Social workers and other practitioners were intimidated by a couple who adopted three children and then abused them both physically, emotionally and verbally over 10 years according to the serious case review.
The review found that practitioners failed to challenge the adoptive mother’s aggressive and hostile behaviour and that the parents’ social class and professional standing – they were pharmaceutical scientists – was another deterrent that allowed the abuse to continue for so long.
“In this case, many professionals struggled to maintain a child focus when faced with [the adoptive parents’] aggressive behaviour and their disguised compliance, and their approach was affected by perceptions and assumptions made regarding the parents’ social class, professional status and high academic qualifications,” the review said.
Cheshire East has made it a priority to build professionals’ confidence around the need for greater challenge to parents, carers and other professionals in order to safeguard children effectively.
The review identified 10 missed opportunities to carry out investigations and help the children. The eldest child contacted social care and other agencies about his adoptive parents’ abuse of himself and his siblings. Repeatedly, he and his siblings were sent back to the home, despite their protests.
“The conclusion of this serious case review was that at various stages over the 10 years, the abuse was both predictable and preventable. Prime responsibility for those oversights and decisions rests with Cheshire East social care and its emergency duty team, but there were occasions when the police should have been more challenging of social care’s plans and escalated their concerns for resolution at a more senior level.”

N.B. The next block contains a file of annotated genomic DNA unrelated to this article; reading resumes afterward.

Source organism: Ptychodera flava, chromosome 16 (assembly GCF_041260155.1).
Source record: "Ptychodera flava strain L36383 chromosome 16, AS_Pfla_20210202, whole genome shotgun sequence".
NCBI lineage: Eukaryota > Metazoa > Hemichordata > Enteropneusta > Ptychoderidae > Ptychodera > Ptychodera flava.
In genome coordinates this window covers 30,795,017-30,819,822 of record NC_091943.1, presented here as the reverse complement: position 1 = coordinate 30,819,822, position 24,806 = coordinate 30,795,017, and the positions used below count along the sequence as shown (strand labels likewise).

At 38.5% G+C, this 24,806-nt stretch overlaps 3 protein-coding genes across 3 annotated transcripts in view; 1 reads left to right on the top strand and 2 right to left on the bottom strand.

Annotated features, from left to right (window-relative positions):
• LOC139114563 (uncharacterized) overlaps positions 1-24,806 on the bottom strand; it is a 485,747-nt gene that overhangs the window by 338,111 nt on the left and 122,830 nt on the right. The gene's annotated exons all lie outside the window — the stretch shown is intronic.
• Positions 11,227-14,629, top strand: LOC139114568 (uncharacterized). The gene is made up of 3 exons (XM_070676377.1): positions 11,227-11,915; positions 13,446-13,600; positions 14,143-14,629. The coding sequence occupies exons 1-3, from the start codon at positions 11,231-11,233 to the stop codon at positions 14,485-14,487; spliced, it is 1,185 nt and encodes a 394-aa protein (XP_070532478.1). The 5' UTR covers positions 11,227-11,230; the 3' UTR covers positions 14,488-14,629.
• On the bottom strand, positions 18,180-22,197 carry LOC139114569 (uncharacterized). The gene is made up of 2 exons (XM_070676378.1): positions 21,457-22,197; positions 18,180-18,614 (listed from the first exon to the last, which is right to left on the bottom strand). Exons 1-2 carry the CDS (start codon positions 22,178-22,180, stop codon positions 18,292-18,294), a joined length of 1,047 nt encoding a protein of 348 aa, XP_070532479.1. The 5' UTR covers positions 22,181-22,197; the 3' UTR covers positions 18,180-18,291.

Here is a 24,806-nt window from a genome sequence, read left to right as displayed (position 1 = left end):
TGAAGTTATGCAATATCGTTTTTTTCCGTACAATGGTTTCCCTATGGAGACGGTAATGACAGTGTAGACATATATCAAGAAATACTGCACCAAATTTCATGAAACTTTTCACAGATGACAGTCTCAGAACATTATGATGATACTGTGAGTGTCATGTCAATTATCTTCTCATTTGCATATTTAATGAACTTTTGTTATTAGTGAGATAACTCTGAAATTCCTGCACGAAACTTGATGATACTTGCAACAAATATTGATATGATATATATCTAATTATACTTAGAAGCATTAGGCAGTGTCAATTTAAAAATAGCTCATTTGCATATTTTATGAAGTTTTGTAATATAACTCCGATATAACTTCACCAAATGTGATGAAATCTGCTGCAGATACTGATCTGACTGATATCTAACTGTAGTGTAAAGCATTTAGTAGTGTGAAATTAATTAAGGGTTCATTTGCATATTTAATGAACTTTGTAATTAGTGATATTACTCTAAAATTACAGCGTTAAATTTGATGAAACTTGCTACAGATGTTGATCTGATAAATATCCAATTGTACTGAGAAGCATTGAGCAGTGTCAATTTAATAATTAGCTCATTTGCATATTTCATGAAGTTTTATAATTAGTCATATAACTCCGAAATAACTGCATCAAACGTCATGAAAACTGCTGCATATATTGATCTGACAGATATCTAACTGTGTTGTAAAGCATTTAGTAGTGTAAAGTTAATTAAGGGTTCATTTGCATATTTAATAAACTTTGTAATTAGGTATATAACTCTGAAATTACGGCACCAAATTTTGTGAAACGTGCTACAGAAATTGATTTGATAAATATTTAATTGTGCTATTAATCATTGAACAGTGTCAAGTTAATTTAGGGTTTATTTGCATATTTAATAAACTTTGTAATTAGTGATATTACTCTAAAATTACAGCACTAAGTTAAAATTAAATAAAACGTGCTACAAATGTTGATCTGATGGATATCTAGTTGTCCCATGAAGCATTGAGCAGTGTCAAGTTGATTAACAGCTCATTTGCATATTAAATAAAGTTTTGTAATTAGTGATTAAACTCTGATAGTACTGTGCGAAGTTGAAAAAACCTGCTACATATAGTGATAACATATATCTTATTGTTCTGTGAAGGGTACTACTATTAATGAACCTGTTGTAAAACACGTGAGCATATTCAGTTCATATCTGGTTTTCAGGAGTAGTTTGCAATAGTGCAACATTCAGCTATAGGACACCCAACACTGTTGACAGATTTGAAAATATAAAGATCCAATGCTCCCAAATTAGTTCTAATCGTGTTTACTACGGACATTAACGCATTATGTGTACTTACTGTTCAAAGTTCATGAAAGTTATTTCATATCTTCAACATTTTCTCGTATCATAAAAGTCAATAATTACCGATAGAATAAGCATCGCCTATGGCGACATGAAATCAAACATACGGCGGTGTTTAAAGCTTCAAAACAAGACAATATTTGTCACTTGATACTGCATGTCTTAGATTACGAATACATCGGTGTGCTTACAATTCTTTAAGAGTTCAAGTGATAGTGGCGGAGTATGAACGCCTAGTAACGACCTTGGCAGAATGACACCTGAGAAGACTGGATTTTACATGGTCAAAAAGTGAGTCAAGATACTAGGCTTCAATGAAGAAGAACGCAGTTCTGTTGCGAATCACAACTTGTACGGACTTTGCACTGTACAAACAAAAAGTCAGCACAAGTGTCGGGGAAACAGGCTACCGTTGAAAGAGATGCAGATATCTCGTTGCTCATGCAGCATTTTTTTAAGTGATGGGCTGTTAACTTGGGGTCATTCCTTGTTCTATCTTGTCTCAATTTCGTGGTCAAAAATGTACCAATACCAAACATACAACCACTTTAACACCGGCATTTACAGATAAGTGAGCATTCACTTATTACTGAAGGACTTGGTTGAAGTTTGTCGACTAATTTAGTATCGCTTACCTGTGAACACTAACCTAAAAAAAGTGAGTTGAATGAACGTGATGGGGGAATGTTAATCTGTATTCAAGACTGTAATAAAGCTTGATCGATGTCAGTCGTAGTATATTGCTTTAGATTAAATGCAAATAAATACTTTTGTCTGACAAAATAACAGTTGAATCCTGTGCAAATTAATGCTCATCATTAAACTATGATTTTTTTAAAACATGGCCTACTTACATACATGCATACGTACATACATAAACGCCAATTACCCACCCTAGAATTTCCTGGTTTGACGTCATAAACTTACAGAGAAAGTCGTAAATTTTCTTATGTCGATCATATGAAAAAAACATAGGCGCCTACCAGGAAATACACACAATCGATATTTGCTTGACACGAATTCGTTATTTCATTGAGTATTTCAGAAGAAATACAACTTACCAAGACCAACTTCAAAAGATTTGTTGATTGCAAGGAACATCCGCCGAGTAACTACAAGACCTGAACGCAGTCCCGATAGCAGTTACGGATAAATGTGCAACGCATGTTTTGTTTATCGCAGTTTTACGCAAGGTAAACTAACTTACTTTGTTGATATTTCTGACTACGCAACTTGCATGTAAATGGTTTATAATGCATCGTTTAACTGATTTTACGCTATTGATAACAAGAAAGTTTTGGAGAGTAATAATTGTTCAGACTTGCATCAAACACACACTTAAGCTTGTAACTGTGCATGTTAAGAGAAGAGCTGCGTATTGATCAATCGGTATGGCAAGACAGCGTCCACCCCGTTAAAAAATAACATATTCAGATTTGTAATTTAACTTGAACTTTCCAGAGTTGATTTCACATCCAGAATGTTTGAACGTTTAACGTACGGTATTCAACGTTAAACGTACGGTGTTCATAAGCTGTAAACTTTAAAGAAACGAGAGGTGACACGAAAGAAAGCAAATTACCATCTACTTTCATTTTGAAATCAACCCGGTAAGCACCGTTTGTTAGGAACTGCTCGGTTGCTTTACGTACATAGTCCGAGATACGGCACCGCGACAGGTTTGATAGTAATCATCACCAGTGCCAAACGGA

The children were also badly let down by their schools, the report said. However, on two occasions, teachers contacted social services with concerns about the family, but practitioners said they did not have adequate evidence of abuse to follow these up in a robust way.
The review also pointed to shortcomings in the adoption assessment process, which it said focused too much on meeting the applicants’ needs, with “insufficient consideration” of the needs of children who might be placed with them. The parents were considered a “rare commodity” because they were willing to take a sibling group of three and the SCR said professionals tried to help their application as much as possible.
The couple had had no experience taking care of children prior to the adoption, had only just begun to live together and often missed appointments. Two of the children were placed with the couple after just six days, with the third child placed six days after that. The SCR said there were early warning signs of placement breakdown during supervision but they were either unnoticed or unreported by practitioners.
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